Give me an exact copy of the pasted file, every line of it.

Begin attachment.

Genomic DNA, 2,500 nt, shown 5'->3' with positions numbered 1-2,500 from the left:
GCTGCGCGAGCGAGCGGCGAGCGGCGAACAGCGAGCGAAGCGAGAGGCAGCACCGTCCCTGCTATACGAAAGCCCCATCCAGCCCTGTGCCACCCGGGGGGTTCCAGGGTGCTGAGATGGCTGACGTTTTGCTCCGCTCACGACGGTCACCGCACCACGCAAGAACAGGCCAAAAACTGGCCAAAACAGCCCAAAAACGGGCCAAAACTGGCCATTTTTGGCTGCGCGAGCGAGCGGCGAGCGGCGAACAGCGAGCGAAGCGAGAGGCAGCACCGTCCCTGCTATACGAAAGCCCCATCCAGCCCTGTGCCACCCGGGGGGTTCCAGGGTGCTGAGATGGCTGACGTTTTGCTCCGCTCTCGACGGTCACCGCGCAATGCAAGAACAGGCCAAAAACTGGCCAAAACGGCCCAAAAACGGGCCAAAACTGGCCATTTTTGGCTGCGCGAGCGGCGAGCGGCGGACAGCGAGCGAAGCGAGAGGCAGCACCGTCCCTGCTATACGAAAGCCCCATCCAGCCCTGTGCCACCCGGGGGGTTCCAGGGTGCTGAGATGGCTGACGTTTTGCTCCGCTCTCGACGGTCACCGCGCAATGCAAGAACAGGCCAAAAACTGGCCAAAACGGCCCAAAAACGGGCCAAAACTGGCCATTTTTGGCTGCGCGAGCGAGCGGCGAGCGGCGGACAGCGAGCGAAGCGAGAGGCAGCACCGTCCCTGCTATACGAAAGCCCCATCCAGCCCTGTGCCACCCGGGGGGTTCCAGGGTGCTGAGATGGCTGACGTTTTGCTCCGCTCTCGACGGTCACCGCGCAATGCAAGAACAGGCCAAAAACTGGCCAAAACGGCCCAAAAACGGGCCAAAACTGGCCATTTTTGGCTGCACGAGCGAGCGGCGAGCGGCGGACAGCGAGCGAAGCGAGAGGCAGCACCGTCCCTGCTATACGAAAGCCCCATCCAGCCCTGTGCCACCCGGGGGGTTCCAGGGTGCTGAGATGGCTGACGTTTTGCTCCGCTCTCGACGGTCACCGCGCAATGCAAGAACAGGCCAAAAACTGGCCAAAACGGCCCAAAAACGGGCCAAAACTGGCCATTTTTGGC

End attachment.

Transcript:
Genomic DNA, 2,500 nt, shown 5'->3' with positions numbered 1-2,500 from the left:
GCTGCGCGAGCGAGCGGCGAGCGGCGAACAGCGAGCGAAGCGAGAGGCAGCACCGTCCCTGCTATACGAAAGCCCCATCCAGCCCTGTGCCACCCGGGGGGTTCCAGGGTGCTGAGATGGCTGACGTTTTGCTCCGCTCACGACGGTCACCGCACCACGCAAGAACAGGCCAAAAACTGGCCAAAACAGCCCAAAAACGGGCCAAAACTGGCCATTTTTGGCTGCGCGAGCGAGCGGCGAGCGGCGAACAGCGAGCGAAGCGAGAGGCAGCACCGTCCCTGCTATACGAAAGCCCCATCCAGCCCTGTGCCACCCGGGGGGTTCCAGGGTGCTGAGATGGCTGACGTTTTGCTCCGCTCTCGACGGTCACCGCGCAATGCAAGAACAGGCCAAAAACTGGCCAAAACGGCCCAAAAACGGGCCAAAACTGGCCATTTTTGGCTGCGCGAGCGGCGAGCGGCGGACAGCGAGCGAAGCGAGAGGCAGCACCGTCCCTGCTATACGAAAGCCCCATCCAGCCCTGTGCCACCCGGGGGGTTCCAGGGTGCTGAGATGGCTGACGTTTTGCTCCGCTCTCGACGGTCACCGCGCAATGCAAGAACAGGCCAAAAACTGGCCAAAACGGCCCAAAAACGGGCCAAAACTGGCCATTTTTGGCTGCGCGAGCGAGCGGCGAGCGGCGGACAGCGAGCGAAGCGAGAGGCAGCACCGTCCCTGCTATACGAAAGCCCCATCCAGCCCTGTGCCACCCGGGGGGTTCCAGGGTGCTGAGATGGCTGACGTTTTGCTCCGCTCTCGACGGTCACCGCGCAATGCAAGAACAGGCCAAAAACTGGCCAAAACGGCCCAAAAACGGGCCAAAACTGGCCATTTTTGGCTGCACGAGCGAGCGGCGAGCGGCGGACAGCGAGCGAAGCGAGAGGCAGCACCGTCCCTGCTATACGAAAGCCCCATCCAGCCCTGTGCCACCCGGGGGGTTCCAGGGTGCTGAGATGGCTGACGTTTTGCTCCGCTCTCGACGGTCACCGCGCAATGCAAGAACAGGCCAAAAACTGGCCAAAACGGCCCAAAAACGGGCCAAAACTGGCCATTTTTGGC